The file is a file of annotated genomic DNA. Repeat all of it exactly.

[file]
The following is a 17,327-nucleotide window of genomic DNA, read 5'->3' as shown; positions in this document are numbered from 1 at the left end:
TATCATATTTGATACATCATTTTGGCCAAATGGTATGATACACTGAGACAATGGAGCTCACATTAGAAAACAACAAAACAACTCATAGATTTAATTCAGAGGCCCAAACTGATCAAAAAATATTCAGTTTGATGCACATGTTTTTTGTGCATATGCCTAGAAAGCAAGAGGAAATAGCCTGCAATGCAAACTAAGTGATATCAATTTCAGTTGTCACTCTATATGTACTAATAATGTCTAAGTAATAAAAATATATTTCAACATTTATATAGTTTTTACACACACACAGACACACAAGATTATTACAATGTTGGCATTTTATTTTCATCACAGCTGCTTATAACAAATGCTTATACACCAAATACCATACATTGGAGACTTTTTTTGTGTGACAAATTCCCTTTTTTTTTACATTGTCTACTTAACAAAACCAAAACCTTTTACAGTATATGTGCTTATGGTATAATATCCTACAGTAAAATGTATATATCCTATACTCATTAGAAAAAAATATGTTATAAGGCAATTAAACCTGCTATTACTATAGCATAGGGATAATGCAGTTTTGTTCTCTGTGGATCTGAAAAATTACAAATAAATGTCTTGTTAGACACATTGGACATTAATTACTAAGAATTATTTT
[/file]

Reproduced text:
The following is a 17,327-nucleotide window of genomic DNA, read 5'->3' as shown; positions in this document are numbered from 1 at the left end:
TATCATATTTGATACATCATTTTGGCCAAATGGTATGATACACTGAGACAATGGAGCTCACATTAGAAAACAACAAAACAACTCATAGATTTAATTCAGAGGCCCAAACTGATCAAAAAATATTCAGTTTGATGCACATGTTTTTTGTGCATATGCCTAGAAAGCAAGAGGAAATAGCCTGCAATGCAAACTAAGTGATATCAATTTCAGTTGTCACTCTATATGTACTAATAATGTCTAAGTAATAAAAATATATTTCAACATTTATATAGTTTTTACACACACACAGACACACAAGATTATTACAATGTTGGCATTTTATTTTCATCACAGCTGCTTATAACAAATGCTTATACACCAAATACCATACATTGGAGACTTTTTTTGTGTGACAAATTCCCTTTTTTTTTACATTGTCTACTTAACAAAACCAAAACCTTTTACAGTATATGTGCTTATGGTATAATATCCTACAGTAAAATGTATATATCCTATACTCATTAGAAAAAAATATGTTATAAGGCAATTAAACCTGCTATTACTATAGCATAGGGATAATGCAGTTTTGTTCTCTGTGGATCTGAAAAATTACAAATAAATGTCTTGTTAGACACATTGGACATTAATTACTAAGAATTATTTT